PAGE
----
Aug 09, 2012
Last week, hundreds of thousands of Louisiana children went back to school.

Like proud parents, our state should be pleased with what its students accomplished last year. Ten thousand more Louisiana students passed state tests than did the year before. Over the last decade, our graduation rate has increased by 11 percent. Louisiana schools have made real progress.

At the same time, only 71 percent of our young people graduate from high school in four years. And fewer than 20 percent graduate from college within six years of graduating high school. This is in spite of an economy that is making increased demands on workers; half of all jobs in Louisiana require some education after high school.

With this in mind, the state legislature and the Board of Elementary and Secondary Education made significant changes in education policy over the last six months. Those changes have been the source of unprecedented attention and debate.

So, like anxious students the night before that first day of school, our state awaits the new school year, wondering how things will be different.

For nearly 6,000 students, the new school year will mean a new school that came by way of a publicly funded scholarship to attend a private school of their choice. This program has a simple premise: if parents are dissatisfied with their schools they should have a choice of alternatives, irrespective of how big their checkbook is.

From all the news coverage, you would think this is the most significant change our state’s schools will experience this year. But our state’s plan for improvement in education, Louisiana Believes, is a plan for all 800,000 Louisiana students. And the most exciting and significant changes are taking place right where they should be: in our public school classrooms.

For example, expectations for the work our students produce will change significantly this year. This fall, teachers will begin using the Common Core State Standards to guide their expectations for what students should be able to do. Adopted by 45 other states, these standards mean our kids will take the same tests as students across the nation starting in 2014-2015. Louisiana teachers – 6,000 of whom trained on the new standards this summer – will create lessons and student assignments using the standards as guideposts starting this year.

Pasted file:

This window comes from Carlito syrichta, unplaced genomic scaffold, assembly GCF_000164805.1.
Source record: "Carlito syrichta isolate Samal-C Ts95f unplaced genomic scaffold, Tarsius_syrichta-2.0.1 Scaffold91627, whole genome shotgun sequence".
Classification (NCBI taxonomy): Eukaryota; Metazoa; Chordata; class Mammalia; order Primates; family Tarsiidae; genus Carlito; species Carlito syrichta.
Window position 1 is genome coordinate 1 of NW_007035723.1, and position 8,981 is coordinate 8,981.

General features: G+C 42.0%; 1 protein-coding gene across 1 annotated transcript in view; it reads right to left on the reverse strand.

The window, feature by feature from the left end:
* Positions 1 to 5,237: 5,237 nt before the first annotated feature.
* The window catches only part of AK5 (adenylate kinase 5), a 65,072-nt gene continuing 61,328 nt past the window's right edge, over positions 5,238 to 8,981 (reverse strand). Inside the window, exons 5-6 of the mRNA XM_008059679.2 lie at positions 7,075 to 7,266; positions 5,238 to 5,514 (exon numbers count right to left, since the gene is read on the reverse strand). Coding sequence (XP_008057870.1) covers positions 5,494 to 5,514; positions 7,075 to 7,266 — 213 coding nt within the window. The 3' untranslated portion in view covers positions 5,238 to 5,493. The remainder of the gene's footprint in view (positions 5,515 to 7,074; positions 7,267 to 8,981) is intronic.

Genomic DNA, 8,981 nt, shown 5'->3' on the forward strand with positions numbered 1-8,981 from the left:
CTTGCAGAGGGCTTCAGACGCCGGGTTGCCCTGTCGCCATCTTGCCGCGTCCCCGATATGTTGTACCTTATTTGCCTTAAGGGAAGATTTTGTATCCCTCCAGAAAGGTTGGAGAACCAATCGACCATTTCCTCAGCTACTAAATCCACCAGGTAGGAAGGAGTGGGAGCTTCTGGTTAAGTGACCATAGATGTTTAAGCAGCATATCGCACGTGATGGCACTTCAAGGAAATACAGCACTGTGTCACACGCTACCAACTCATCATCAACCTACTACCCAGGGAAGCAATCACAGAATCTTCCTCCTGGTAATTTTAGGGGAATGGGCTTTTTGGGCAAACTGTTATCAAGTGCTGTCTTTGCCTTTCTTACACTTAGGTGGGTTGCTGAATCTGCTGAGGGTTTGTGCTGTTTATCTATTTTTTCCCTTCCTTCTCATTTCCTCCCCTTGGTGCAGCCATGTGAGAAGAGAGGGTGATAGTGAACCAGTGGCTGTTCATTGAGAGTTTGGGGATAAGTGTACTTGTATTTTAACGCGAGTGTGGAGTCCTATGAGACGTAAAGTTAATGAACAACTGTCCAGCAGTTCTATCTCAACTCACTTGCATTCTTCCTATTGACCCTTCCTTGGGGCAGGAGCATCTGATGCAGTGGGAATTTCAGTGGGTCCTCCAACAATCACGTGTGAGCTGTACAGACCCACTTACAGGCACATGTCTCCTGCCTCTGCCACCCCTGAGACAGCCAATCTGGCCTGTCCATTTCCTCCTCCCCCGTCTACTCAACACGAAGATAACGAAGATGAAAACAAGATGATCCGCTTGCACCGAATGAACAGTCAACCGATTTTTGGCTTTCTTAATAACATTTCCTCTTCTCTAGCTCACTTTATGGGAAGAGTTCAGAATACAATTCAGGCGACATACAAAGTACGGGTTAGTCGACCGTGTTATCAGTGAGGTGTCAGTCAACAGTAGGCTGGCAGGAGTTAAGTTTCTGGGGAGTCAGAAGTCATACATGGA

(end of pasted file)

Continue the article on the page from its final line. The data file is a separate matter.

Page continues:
Expectations for our teachers will also change. Louisiana’s Compass teacher effectiveness system will ensure that every teacher has a measurable goal for what their students will achieve, and that every teacher is regularly provided feedback on how they can improve.  Six thousand educators have already learned the Compass system inside and out and are working with teachers on their individual plan for improvement starting now.

And students will see more options than ever before in their schools. Businesses, universities, online technology groups, and educators are developing proposals to be “course providers,” allowing Louisiana families a choice of rigorous career or college preparation not always available in traditional schools. Students will have more access than ever before to jobs preparation in construction, engineering, automotive technology, and petrochemical processing. At the same time, Louisiana students will have more Advanced Placement options available than ever before, allowing rigorous college preparation before a young adult ever sets foot on a college campus.

There has been a lot of talk about choice and a lot of talk about change. Important as private school choice is for some Louisiana families, there is no more exciting place to be right now than in a Louisiana public school. Our state made the choice to change, for all of our students, no matter which school they attend. And now we’re seeing it happen, in all of our schools.

It’s going to be a great year.

John White
State Superintendent of Education